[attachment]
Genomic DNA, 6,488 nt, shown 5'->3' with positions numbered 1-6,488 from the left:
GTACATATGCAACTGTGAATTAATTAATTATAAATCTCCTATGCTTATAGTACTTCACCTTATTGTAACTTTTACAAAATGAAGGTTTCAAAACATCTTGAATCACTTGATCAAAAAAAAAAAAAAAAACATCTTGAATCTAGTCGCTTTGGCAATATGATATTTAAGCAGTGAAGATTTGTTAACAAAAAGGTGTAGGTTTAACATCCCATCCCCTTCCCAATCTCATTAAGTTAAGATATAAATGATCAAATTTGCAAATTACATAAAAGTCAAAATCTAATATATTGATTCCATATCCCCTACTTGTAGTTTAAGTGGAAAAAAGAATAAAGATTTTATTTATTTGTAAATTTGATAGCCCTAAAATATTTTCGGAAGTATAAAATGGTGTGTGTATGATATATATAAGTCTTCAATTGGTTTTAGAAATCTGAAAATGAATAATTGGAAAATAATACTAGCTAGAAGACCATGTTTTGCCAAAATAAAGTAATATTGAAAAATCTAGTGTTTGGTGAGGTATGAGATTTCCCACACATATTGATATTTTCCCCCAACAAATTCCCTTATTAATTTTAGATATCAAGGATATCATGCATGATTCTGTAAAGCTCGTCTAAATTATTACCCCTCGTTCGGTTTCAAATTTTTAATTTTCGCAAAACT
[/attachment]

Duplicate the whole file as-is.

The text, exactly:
Genomic DNA, 6,488 nt, shown 5'->3' with positions numbered 1-6,488 from the left:
GTACATATGCAACTGTGAATTAATTAATTATAAATCTCCTATGCTTATAGTACTTCACCTTATTGTAACTTTTACAAAATGAAGGTTTCAAAACATCTTGAATCACTTGATCAAAAAAAAAAAAAAAAACATCTTGAATCTAGTCGCTTTGGCAATATGATATTTAAGCAGTGAAGATTTGTTAACAAAAAGGTGTAGGTTTAACATCCCATCCCCTTCCCAATCTCATTAAGTTAAGATATAAATGATCAAATTTGCAAATTACATAAAAGTCAAAATCTAATATATTGATTCCATATCCCCTACTTGTAGTTTAAGTGGAAAAAAGAATAAAGATTTTATTTATTTGTAAATTTGATAGCCCTAAAATATTTTCGGAAGTATAAAATGGTGTGTGTATGATATATATAAGTCTTCAATTGGTTTTAGAAATCTGAAAATGAATAATTGGAAAATAATACTAGCTAGAAGACCATGTTTTGCCAAAATAAAGTAATATTGAAAAATCTAGTGTTTGGTGAGGTATGAGATTTCCCACACATATTGATATTTTCCCCCAACAAATTCCCTTATTAATTTTAGATATCAAGGATATCATGCATGATTCTGTAAAGCTCGTCTAAATTATTACCCCTCGTTCGGTTTCAAATTTTTAATTTTCGCAAAACT